That being said, I use Clojure for scripting tasks frequently and it isn't so bad. It just isn't as awesome as it could be.
POTENTIAL SOLUTION: I think for script startup time someone is going to have to bite the bullet and write some kind of nREPL client in a language with no startup time (Go, C, etc). Then you could just send code to be evaluated to already running environments. You could use boot.pods to isolate the Clojure runtimes. Seems straightforward-ish.
See as an example: https://github.com/georgewsinger/yaml-table
This script takes about 100 ms on my computer and about 2.25 seconds (!) to run via pure clojure on the JVM.
If the dependency jar has source files (.clj) and you transitively AOT compile your app with direct linking, then yes.
If the jar has class files (.class) then you won't affect that dependency jars calls within itself or out to other libs. But you can compile your own app to directly link into a compiled dependency if it was compiled with Clojure 1.8 (and has the direct methods to call).
Clojure core itself is AOT compiled (that has always been true) with direct linking on. So calls within clojure core itself are direct linked - how you compile your own code to call into them is up to the choices you make when you compile. Code compiled with direct linking actually retains both the direct and dynamic call paths so this is always a compile-time decision.
Now that's something!
A. Web tutorial intro
B) Living Clojure
Looking at half of JS language features, I could say that's bloated too.
- JAR dependencies and dependency hell. My project.clj is usually full of exclusions, forcing versions and stuff like this.
- Logging. Oh my, how I hate everything about logging, from terribly documented .properties files, even worse documented logback.xml files, to appenders which drop messages at peak times and this log4j/slf4j mess.
On the other hand, startup times are ok. The biggest problem wrt to startup times is the nrepl-refactor JAR which I load in some profiles for refactoring features in CIDER. Probably not worth it.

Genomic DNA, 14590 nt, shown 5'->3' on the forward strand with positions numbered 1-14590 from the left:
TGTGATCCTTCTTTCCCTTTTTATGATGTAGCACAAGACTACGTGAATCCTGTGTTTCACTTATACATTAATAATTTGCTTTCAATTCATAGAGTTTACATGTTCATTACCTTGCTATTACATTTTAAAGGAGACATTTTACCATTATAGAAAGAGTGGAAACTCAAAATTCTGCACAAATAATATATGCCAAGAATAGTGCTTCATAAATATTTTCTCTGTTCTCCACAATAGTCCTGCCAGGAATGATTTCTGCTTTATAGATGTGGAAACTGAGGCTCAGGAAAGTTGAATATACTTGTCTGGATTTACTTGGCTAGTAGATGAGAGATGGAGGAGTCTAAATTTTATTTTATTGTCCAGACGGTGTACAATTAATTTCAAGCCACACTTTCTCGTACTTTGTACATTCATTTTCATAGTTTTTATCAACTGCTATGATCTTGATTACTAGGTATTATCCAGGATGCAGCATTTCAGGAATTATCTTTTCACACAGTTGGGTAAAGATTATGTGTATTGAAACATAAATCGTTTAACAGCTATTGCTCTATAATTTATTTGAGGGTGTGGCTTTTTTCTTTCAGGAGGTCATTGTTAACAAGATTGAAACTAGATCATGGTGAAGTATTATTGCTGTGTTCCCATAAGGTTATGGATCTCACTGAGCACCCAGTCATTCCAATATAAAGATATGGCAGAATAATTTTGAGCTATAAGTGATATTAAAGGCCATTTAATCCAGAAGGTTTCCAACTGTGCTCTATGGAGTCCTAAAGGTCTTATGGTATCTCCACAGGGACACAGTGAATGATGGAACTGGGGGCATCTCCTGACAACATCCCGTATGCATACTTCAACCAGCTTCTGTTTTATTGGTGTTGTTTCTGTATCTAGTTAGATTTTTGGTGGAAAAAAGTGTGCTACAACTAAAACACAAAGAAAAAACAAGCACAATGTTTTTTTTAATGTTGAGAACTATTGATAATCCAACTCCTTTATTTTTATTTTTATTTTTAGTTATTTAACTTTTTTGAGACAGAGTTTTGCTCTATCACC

If you program directly in Java it can be as fast as Nim or Go.
Granted, if you want AOT to native code, your only option is a commercial JVM.
Especially when Java 1.8 will hit these languages. It reduces build times and startup times since these lanaguages could share their bytecode when it comes to lambda's and such things.
With -Xexperimental on Scala 2.11 and changing some things to lambda it will reduce the code size by 10-15% which is a lot in such a big codebase. And I think closure will have such stuff, too. This also means faster startup times.
Also Java 9 and Java 10 will also help these languages to improve.
For a long time I played with the idea of using it as common code between Android and Windows Phone, but the performance on Android and outdated CLR support demotivated me to pursue it, so it was back to C++11 (now C++14) for common code.
Currently this will bring a big one:
Also Clojure isn't tied to Java 8, it's compatible back to Java 5, so this brings a lot of overhead.
We written a small ERP project and looking forward to have a calculation layer in clojure.
If it's still a concern, you can do what I did a while back and just write the app on top of Node.js. Then the startup time is more or less gone altogether.